Moreover, the Second Circuit has emphasized that "[s]trong sanctions should be imposed only for severe violations of discovery orders, " and that "[s]evere sanctions are justified... when the failure to comply with a court order is due to willfulness or bad faith, or is otherwise culpable." Daval Steel Prods., 951 F.2d at 1365, 1367 (stating that "severe sanctions are appropriate" when a party has sought to frustrate the discovery process by withholding essential facts); see also Salahuddin v. Harris, 782 F.2d 1127, 1132 (2d Cir. 1986) ("The sanction of dismissal should not be imposed under Rule 37 unless the failure to comply with a pretrial production order is due to willfulness, bad faith, or any fault' of the deponent.") (quoting Societe Internationale Pour Participations Industrielles et Commerciales v. Rogers, 357 U.S. 197, 212 (1958)). However, lesser sanctions do not necessarily require a finding of bad faith or willfulness. See, e.g., In re Fernandez, Bankr. No. 06 Civ. 20296, 2008 WL 268975, at *5 (Bankr. D. Conn. Jan. 29, 2008) ("Willfulness is not a precondition for the imposition of Rule 37 sanctions, but may be a consideration in a court's exercise of its discretion to enter judgment against the offending party, widely considered the harshest of sanctions."); Fleming v. Deaconess Hospital, No. 02 Civ. 934C (SC), 2004 WL 2011474, at *2 n.1 (W.D.N.Y. Sept. 9, 2004) ("A finding of willfulness is not necessary to impose sanctions under Rule 37; willfulness is relevant only to the extent of the selection of the sanction, if any, to be imposed.") (citing Cine Forty-Second St. Theatre Corp. v. Allied Artists Pictures Corp., 602 F.2d 1062, 1066 n.8 (2d Cir. 1979)).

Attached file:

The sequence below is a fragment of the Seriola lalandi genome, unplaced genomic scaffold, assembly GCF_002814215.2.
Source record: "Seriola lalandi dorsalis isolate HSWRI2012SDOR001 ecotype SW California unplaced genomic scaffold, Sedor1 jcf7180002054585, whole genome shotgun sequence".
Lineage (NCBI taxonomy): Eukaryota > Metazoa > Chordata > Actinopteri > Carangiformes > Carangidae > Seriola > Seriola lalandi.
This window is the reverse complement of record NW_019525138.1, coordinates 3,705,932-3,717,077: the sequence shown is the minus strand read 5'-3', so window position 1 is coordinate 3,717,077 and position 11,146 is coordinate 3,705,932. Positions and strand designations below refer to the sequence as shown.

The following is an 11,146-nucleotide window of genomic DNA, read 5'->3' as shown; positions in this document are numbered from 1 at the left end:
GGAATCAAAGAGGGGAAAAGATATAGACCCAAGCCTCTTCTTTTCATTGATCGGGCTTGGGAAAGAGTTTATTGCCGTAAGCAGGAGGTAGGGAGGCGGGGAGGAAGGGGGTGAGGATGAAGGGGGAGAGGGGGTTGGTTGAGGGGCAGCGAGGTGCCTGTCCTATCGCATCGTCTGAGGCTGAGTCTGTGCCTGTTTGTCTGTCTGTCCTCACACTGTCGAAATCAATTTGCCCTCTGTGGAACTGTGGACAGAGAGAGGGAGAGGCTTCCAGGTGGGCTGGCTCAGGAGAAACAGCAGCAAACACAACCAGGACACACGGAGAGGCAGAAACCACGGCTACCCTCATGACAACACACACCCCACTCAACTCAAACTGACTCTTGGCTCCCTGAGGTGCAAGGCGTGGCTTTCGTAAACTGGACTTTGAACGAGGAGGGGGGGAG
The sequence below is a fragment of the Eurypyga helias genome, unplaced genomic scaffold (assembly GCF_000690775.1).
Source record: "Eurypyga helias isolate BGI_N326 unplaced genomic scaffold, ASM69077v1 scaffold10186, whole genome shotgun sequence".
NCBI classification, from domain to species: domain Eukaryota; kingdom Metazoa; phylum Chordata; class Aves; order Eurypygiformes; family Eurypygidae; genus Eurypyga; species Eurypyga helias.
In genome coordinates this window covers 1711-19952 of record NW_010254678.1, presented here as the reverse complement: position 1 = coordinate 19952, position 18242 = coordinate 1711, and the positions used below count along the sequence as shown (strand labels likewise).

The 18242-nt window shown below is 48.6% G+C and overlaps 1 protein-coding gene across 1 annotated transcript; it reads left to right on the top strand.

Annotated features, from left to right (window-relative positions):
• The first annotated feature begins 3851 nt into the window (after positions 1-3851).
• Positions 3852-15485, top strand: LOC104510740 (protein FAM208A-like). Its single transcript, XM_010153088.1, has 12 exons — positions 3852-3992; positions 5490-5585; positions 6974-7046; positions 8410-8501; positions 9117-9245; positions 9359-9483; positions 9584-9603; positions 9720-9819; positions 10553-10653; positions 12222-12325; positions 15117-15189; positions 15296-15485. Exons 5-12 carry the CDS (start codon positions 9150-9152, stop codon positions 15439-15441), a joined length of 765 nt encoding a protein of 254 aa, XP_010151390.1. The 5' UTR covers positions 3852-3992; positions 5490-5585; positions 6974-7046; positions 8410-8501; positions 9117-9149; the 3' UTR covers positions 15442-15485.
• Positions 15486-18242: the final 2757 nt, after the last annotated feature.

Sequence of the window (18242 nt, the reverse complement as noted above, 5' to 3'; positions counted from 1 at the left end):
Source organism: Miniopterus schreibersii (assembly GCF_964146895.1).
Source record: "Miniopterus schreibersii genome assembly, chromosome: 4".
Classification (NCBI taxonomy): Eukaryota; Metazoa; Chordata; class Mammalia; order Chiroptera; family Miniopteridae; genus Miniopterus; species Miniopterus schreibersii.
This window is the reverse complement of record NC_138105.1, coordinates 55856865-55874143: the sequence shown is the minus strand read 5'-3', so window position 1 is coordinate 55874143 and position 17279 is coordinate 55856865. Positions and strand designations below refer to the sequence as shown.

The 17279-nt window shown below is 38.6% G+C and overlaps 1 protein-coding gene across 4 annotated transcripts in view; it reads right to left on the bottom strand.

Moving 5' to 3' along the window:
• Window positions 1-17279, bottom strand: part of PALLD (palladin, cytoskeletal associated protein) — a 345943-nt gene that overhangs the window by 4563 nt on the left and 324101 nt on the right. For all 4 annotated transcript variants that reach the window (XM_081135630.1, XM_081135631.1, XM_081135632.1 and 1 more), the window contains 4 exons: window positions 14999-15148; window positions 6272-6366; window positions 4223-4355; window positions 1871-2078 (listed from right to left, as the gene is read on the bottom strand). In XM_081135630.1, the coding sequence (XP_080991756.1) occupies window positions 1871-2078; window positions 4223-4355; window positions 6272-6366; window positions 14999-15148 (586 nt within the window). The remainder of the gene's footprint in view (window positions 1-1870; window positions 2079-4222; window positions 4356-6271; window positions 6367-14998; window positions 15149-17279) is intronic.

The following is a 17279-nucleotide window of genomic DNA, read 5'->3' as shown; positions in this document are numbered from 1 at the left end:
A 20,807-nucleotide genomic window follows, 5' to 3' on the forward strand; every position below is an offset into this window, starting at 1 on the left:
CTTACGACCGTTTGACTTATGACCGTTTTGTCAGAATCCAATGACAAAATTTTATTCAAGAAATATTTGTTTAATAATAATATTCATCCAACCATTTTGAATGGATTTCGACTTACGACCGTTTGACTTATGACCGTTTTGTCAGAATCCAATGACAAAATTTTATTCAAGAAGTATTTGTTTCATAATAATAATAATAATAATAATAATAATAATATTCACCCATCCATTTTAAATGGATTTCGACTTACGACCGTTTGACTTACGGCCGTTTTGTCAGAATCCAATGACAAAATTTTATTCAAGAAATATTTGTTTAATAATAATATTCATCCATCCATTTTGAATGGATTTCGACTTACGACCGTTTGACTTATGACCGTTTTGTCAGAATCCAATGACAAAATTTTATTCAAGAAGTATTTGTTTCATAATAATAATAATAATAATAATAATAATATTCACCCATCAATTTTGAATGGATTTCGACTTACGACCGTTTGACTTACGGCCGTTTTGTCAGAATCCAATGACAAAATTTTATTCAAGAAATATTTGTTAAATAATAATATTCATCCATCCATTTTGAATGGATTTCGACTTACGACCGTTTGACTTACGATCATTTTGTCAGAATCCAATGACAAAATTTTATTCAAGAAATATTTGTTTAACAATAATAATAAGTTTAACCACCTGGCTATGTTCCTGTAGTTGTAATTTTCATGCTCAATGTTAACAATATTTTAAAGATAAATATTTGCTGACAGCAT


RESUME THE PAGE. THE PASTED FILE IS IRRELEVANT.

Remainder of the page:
In exercising its discretion, the court should consider a number of factors, including: "(1) the duration of the [disobedient party's] failures, (2) whether [the disobedient party] had received notice that further delays would result in dismissal, (3) whether the [opposing party] is likely to be prejudiced by further delay, (4) whether the district judge has take[n] care to strik[e] the balance between alleviating court calendar congestion and protecting a party's right to due process and a fair chance to be heard... and (5) whether the judge has adequately assessed the efficacy of lesser sanctions."[1] Jackson v. City of New York, 22 F.3d 71, 74 (2d Cir. 1994); accord Ferran v. Office of District Attorney of Cnty. of Rensselaer, No. 05 Civ. 2978, 2008 U.S.App. LEXIS 840, at *3 (2d Cir. Jan. 15, 2008).